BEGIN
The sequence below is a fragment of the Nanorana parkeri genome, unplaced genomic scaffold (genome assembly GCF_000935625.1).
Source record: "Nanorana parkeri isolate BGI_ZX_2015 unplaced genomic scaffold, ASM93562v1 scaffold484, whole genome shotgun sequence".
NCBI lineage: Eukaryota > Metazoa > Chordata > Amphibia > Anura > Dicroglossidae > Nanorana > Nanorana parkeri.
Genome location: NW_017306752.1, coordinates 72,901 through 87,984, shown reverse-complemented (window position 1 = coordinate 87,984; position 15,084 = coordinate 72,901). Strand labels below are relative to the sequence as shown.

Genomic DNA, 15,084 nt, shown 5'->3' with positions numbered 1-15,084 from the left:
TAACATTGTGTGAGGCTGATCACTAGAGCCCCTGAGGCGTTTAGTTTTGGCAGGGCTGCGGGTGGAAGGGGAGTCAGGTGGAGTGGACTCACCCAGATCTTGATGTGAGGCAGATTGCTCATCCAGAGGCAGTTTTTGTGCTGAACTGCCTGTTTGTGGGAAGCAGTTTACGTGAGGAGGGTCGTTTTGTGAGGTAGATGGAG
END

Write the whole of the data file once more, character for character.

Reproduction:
The sequence below is a fragment of the Nanorana parkeri genome, unplaced genomic scaffold (genome assembly GCF_000935625.1).
Source record: "Nanorana parkeri isolate BGI_ZX_2015 unplaced genomic scaffold, ASM93562v1 scaffold484, whole genome shotgun sequence".
NCBI lineage: Eukaryota > Metazoa > Chordata > Amphibia > Anura > Dicroglossidae > Nanorana > Nanorana parkeri.
Genome location: NW_017306752.1, coordinates 72,901 through 87,984, shown reverse-complemented (window position 1 = coordinate 87,984; position 15,084 = coordinate 72,901). Strand labels below are relative to the sequence as shown.

Genomic DNA, 15,084 nt, shown 5'->3' with positions numbered 1-15,084 from the left:
TAACATTGTGTGAGGCTGATCACTAGAGCCCCTGAGGCGTTTAGTTTTGGCAGGGCTGCGGGTGGAAGGGGAGTCAGGTGGAGTGGACTCACCCAGATCTTGATGTGAGGCAGATTGCTCATCCAGAGGCAGTTTTTGTGCTGAACTGCCTGTTTGTGGGAAGCAGTTTACGTGAGGAGGGTCGTTTTGTGAGGTAGATGGAG